Phyllis Bennis writes from the West Bank
The End of History: With a Period, Not a Question Mark
Letter from Abu Dis, Occupied West Bank
By Phyllis Bennis
The Nation - July 22, 2008
Beginning around 100 BC, the fabled Silk Road brought
goods and travelers from China and Central Asia ,
through the lands of Persia and Mesopotamia , and over
to Palmyra in Syria . One branch of the road then turned
south, crossing through Bethany, the biblical village
on the outskirts of Jerusalem , as it headed west from
Jerusalem to Yoppa (today's Jaffa ) and the Mediterranean Sea .
Today the town of Bethany is known as Abu Dis. It is
still on the outskirts of Jerusalem . And the ancient
road is still there. Dusty and pothole-filled, it winds
through the center of the Palestinian town, with auto-
parts yards and small dingy shops selling vegetables
and furniture lining both sides. The road then comes to
an abrupt stop, blocked by the towering, graffiti-
covered cement slabs of Israel 's separation wall.
Today, the Silk Road stops in Abu Dis. The road no
longer goes through Jerusalem , and can no longer reach
the sea. That grimy, garbage-strewn dead end marks the
end of 2,202 years of history.
When Israel first occupied the Palestinian territories
in June 1967, Abu Dis was a small, crowded West Bank
town outside of Jerusalem . After the war, Israel
expanded the municipal borders, and soon expropriated
and annexed huge swathes of West Bank Palestinian land
into what quickly became known as "Greater Jerusalem ."
The heavily populated Palestinian areas were excluded
so Israel could insure a 70-30 percent Jewish majority
in the city. Most of Abu Dis remained outside.
The Palestinians had long insisted on their right to
establish the capital of their future state in Israeli-
occupied Arab East Jerusalem . In 2000, in the run-up to
the Camp David talks that year, then-Prime Minister
Ehud Barak held out what he appeared to believe was a
generous offer. Instead of a capital in Jerusalem ("al-
Quds" in Arabic), Israel would allow Yasir Arafat to
establish the Palestinian capital in Abu Dis. Barak
added, as if it were a gift, that Israel would allow
the Palestinians raising their flag over the fetid,
arid town to "call it al-Quds." It was as if, in
negotiations over New York City , one side offered
Newark, and said "we'll even let you call it New York ."
As the New York Times reported at the time, "Abu Dis
looks like a village and, with raw sewage flowing
roadside, it smells like a village. No Palestinian will
ever mistake Abu Dis for Jerusalem itself. If the
Israelis intend it as an alternative capital for the
Palestinians state, which is what Mr. Barak seemed to
be saying last week, Palestinians find this an insult,
a joke and a deal-breaker."
When Israel began construction of the separation wall
in 2002, one of the first sections was built in Abu
Dis. Not between Abu Dis and Jerusalem , but within Abu
Dis, dividing the town in two. Suddenly students and
teachers could not get to school, patients could not
get to clinics, no one could go to pray in the mosques
of Jerusalem . At first the wall was only eight feet
high; just where the road ends today was an unofficial
crossing point, where international television crews
filmed old women in thobes, or traditional embroidered
dresses, being half helped/half hoisted over and across
the wall. Today the wall in Abu Dis, as in all of the
cities of the West Bank where it snakes through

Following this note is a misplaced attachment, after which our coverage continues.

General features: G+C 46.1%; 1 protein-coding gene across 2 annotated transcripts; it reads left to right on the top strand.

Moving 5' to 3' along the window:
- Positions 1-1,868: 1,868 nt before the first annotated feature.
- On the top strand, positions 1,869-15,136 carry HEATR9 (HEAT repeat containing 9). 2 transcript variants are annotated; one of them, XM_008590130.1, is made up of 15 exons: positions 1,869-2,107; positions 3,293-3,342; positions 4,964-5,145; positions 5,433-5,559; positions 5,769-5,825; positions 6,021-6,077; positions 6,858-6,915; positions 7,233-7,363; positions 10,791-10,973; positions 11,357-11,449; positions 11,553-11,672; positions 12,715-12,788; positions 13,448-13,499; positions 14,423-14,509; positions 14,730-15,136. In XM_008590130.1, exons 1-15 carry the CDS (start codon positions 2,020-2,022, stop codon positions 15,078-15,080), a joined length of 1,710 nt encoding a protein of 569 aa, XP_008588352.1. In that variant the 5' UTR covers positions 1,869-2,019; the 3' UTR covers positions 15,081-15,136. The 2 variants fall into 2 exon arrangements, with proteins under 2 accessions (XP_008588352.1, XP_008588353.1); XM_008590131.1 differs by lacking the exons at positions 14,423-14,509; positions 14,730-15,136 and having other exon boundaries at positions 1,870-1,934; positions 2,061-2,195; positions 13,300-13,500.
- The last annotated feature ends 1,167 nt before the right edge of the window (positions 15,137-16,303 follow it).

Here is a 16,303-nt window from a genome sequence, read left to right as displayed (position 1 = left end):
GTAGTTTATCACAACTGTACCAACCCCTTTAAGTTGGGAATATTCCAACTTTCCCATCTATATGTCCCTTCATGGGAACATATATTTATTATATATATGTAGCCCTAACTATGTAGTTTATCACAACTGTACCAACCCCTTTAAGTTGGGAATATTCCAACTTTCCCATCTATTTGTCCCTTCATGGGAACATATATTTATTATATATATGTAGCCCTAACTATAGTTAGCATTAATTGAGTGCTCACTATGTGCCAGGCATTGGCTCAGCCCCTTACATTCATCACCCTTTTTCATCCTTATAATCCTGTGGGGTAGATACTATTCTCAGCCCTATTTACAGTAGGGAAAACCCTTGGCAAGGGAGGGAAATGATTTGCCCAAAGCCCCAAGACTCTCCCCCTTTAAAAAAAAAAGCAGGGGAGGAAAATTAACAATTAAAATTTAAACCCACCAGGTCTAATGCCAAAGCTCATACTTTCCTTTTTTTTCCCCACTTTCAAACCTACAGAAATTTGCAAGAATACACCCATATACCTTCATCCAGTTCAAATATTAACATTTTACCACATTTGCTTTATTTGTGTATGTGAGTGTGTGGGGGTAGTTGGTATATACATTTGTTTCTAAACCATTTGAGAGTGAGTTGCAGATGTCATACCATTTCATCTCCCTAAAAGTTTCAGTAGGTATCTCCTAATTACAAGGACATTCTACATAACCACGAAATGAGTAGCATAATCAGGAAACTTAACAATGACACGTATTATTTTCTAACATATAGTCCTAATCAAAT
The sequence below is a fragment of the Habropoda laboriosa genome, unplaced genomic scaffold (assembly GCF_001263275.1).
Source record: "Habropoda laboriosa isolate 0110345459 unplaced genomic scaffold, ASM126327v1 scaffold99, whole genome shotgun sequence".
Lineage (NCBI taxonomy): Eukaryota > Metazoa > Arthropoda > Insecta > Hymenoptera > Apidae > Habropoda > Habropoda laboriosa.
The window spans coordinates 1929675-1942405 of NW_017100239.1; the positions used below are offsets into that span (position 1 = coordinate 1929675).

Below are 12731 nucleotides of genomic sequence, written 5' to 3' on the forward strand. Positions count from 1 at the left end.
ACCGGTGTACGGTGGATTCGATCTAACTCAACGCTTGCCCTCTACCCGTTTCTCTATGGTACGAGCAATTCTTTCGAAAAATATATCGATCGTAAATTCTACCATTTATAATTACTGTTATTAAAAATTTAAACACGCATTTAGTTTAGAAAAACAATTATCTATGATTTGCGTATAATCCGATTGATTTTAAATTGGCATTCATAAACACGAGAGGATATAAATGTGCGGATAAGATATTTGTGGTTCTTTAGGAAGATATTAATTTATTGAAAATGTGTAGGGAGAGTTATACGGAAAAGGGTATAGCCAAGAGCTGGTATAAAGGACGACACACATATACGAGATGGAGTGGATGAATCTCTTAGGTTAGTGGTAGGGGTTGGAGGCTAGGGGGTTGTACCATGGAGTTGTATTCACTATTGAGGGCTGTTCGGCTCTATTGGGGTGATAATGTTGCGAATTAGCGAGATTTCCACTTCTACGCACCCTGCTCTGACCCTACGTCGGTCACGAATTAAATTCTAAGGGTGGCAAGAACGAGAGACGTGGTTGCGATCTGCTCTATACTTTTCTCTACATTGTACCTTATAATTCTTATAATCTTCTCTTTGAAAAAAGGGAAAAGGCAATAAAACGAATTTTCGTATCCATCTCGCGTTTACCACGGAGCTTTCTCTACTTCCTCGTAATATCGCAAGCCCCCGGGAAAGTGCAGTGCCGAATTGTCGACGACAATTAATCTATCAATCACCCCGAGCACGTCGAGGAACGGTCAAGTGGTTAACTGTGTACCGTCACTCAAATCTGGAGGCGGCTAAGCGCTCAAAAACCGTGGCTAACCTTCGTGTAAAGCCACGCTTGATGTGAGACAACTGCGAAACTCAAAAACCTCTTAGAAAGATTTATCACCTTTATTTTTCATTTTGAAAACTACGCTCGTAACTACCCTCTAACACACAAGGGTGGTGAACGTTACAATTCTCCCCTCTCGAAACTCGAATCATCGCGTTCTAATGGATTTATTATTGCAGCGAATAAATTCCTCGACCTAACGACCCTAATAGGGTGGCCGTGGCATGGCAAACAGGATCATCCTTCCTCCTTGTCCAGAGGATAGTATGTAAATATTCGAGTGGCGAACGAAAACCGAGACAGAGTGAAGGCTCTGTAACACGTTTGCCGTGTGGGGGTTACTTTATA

Palestinian land, is eight meters--twenty-four feet--
high, and no one climbs over.
In the overall scheme of Palestinian life under
occupation, things in Abu Dis could certainly be worse.
After all, unemployment across the West Bank is only 49
percent; in the besieged Gaza Strip it tops 79 percent.
After all, people in Abu Dis can still move around
inside their town (even if they can't cross the
municipal border into Jerusalem ), while the 5,000 or so
Palestinians of Ni'lin, near Ramallah, recently endured
four days and nights of closure and curfew imposed by
the Israeli military during nonviolent protests against
the separation wall. After all, most people in Abu Dis
can at least leave their town most of the time;
Qalqilya, a city of 40,000 in the northern West Bank,
has been completely encircled by the wall for several
years--surrounded, with only one gate.
It could be worse. But residents of Abu Dis were
prescient. The separation wall only began construction
in 2002. Two years before that, when Israel handed
official control of Abu Dis over to the Palestinian
Authority, the move "even raised fears among residents
that a border fence would be built to separate them
from Jerusalem , and that they and the Palestinian
people would be left with their noses pressed against
the slats--so close and so far away," as the Times put
it. "'We are today closer than ever to Jerusalem ,' said
Abdul Rahman al-Shamali, the muezzin who calls Muslims
to prayer at one of five mosques in the conservative,
religious town. 'But to be frank, I am sad. I fear that
it will end here. I fear that my heart is going to be
divided. Jerusalem is my heart.'"
They were right. The Palestinians of Abu Dis, or
Bethany, are no closer to Jerusalem, despite being able
to see al-Aqsa Mosque and the Dome of the Rock from
high points within their city.
And dusty, tired Abu Dis is the place where history at
last, at least the fabled Silk Road part of history, comes to its end.
[Phyllis Bennis is a fellow at the Institute for Policy
Studies. Her most recent books include Understanding
the Palestinian-Israeli Conflict: A Primer and
Challenging Empire: How People, Governments and the UN
Defy U.S. Power, as well as the forthcoming
Understanding the US-Iran Crisis: A Primer (Interlink
Publishing -- www.interlinkbooks.com).]